In some cases, students attending so-called diploma mills don’t realize anything is wrong until they try to transfer their credits or pursue further education. The same actually happened to Robertson - we’ll get to that in a minute.
The students dug deeper.
Robertson claimed to have taken some of her Corllins coursework at a California campus, since the school’s classes are predominantly online. Calls made by the students to the City of Stockton and San Joaquin county proved Corllins held neither a building permit or business license in the state of California.
In addition to coming from a “diploma mill”, the Corllins credentials that accompanied Robertson’s job application were photocopies of the originals, according to the paper’s staff. ECE’s documentation requirements vary by country but always include the safest, most trustworthy documents available to an individual. Un-verifiable photocopies of transcripts sent unofficially by an applicant don’t cut it. ECE’s evaluations are based on “original and/or authenticated documentation.”
We obtained copies of Robertson’s Corllins diploma and transcript. After examining the documents, Meyers gave what ECE’s first read would have been. He pointed out that the location where the degree was awarded is conspicuously absent.
“Institutional recognition is always key to where it is located,” he said. “It must be recognized in the country that offers instruction and/or awards the degree.” Although not all diplomas show location, he explained, most do. “Those few things would be enough to prompt an observer to dig more.”
In an op-ed which accompanied their article, the PHS students concluded “we feel it is necessary to request official documentation from Robertson’s schools.”
Although there are ways to transmit official academic documents securely, there is no current standard for doing so. Institutions, organizations and companies set their own best practices, with varying levels of scrutiny for international applicants. In this case, as with many new hires, accepting Robertson had the background she said she did was a matter of trust.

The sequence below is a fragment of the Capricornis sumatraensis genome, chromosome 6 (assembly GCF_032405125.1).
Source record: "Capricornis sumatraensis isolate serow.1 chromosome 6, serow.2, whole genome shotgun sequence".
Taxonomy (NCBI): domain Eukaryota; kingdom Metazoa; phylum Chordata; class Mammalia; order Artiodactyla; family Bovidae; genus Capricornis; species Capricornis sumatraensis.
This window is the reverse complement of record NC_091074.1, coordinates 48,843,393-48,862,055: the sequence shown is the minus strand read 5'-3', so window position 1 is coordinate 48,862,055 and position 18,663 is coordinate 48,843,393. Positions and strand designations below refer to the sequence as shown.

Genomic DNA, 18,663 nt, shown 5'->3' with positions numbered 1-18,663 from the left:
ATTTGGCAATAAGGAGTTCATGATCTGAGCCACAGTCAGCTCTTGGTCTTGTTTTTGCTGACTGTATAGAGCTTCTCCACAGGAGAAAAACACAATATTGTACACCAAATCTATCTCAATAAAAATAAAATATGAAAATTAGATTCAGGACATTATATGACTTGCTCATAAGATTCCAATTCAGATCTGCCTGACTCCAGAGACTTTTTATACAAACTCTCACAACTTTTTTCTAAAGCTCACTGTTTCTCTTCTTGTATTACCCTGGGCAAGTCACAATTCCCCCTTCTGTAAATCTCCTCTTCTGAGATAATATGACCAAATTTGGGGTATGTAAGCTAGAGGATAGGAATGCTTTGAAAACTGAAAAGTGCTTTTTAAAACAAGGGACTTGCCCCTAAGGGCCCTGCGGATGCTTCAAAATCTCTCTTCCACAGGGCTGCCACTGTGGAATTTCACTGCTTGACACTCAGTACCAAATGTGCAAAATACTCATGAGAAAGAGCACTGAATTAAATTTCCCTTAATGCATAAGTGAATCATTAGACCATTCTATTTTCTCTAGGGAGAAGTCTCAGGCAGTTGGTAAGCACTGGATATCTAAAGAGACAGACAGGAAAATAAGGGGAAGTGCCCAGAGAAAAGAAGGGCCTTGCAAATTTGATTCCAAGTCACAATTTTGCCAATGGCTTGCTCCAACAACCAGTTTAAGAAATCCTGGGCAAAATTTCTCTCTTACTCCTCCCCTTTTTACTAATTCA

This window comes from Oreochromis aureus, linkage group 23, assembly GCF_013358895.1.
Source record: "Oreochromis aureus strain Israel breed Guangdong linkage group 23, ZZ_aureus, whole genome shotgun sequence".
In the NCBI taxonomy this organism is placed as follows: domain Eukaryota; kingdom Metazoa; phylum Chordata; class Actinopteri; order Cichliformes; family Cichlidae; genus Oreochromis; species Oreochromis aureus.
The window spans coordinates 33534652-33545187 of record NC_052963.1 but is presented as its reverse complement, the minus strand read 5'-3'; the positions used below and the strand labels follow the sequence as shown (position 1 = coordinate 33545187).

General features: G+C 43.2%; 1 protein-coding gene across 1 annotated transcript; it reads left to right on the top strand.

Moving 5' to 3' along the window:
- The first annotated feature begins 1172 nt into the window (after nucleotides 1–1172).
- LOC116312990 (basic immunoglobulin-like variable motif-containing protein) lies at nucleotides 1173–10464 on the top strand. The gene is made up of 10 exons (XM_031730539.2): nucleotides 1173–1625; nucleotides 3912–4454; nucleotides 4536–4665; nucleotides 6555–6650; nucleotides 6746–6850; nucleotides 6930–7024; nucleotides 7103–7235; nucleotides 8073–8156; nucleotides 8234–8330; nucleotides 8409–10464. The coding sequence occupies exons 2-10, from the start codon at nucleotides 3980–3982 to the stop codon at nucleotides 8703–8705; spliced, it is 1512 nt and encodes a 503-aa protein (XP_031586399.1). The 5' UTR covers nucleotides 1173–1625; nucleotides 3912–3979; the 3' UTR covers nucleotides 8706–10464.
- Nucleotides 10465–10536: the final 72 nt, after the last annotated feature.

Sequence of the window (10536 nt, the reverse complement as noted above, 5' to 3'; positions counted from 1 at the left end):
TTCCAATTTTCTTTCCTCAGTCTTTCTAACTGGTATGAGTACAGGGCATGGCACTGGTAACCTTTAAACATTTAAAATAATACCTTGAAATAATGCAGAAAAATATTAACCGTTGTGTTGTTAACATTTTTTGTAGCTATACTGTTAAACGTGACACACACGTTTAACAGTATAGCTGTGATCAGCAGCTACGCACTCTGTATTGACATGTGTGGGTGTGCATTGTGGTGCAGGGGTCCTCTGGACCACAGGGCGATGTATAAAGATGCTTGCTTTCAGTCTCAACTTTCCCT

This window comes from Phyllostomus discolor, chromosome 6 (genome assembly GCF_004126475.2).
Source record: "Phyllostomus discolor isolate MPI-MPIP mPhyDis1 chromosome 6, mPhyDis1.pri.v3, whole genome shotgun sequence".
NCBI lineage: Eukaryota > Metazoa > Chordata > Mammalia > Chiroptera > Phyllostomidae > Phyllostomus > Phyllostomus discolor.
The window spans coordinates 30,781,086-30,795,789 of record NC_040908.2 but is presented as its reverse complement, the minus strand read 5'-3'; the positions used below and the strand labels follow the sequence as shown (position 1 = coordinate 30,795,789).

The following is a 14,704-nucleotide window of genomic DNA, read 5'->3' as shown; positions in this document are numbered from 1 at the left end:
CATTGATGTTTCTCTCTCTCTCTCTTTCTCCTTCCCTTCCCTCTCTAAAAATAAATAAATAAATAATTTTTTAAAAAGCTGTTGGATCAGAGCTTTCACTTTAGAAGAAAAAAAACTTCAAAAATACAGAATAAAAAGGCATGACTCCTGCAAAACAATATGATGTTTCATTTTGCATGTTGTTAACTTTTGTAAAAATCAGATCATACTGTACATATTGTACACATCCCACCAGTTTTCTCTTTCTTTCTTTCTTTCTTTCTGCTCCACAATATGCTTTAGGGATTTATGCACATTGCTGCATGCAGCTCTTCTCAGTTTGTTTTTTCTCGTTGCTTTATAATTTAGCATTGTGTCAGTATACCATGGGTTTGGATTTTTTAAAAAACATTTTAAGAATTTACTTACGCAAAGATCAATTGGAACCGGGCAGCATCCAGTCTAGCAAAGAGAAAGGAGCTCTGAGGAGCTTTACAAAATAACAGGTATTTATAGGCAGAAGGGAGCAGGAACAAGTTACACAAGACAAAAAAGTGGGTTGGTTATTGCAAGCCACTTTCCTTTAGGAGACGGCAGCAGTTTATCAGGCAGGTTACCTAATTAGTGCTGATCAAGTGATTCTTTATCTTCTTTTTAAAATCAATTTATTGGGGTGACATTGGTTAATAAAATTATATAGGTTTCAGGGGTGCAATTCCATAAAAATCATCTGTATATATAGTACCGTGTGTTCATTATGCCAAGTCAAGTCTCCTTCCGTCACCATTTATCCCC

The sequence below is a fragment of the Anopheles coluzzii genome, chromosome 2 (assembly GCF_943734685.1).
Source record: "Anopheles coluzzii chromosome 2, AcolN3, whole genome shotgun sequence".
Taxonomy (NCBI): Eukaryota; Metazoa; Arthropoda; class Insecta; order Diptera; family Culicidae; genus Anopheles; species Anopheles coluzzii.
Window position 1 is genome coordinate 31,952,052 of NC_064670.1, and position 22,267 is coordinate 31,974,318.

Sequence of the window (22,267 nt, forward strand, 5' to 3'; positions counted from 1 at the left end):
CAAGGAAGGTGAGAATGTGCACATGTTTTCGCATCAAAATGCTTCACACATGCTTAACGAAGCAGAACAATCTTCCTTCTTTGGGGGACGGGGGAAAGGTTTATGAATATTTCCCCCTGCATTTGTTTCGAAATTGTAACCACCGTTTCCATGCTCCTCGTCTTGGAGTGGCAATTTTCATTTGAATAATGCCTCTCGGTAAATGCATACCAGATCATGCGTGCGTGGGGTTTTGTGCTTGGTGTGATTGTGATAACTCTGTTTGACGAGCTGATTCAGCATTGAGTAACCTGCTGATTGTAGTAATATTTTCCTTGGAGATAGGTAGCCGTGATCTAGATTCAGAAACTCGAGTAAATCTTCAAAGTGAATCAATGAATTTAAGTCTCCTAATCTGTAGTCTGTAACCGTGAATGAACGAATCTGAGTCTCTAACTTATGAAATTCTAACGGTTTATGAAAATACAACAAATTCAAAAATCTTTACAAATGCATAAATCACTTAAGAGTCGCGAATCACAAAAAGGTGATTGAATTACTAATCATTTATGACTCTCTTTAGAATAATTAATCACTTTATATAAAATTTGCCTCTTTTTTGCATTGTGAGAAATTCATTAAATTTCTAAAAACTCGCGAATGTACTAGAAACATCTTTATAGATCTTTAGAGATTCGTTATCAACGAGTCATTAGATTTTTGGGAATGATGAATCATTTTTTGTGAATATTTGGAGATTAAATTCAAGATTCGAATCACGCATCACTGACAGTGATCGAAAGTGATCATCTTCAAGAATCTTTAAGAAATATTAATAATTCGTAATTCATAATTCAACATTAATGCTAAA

“From my standpoint as an educator, we always have to deal with an official transcript,” said Smith. “You have to pay your 5, 10, 30 dollars or whatever to get your transcript sent electronically or through certified mail.”
There are efforts to set ground rules. Initiatives such as the Groningen Declaration seek to establish a common, agreed upon standard for sharing official academic records across borders. But adherence to these kinds of standards is still a decision, not a law.
Accreditation by any other name may not smell as sweet
According to her resume, Robertson spent 20-plus years in Dubai, holding a leadership position at Atticus Education, an educational consulting organization. Atticus has ties to several large groups of companies, which is commonplace in many countries. Schools are often set up as an investment or for philanthropic purposes. It’s not uncommon to walk into an Indian institution, for example, and be met by a portrait of the school’s main benefactor.
In the US, accreditation involves an independent organization which is responsible for setting standards and issuing the stamp of approval allowing a school to operate. Similar but different, in many countries a government office or other private organization may set the standards for education.
For example, the Knowledge and Human Development Authority (KHDA) is a government entity in the UAE, which conducts research and school inspections and is, per their website, “responsible for the growth and quality of private education in Dubai.” They also attest the diplomas of students at schools under their authority.
“Whenever I looked [Robertson] up, the first thing that I saw was a bunch of articles that she had violated KHDA regulations at her school in Dubai,” said Baden.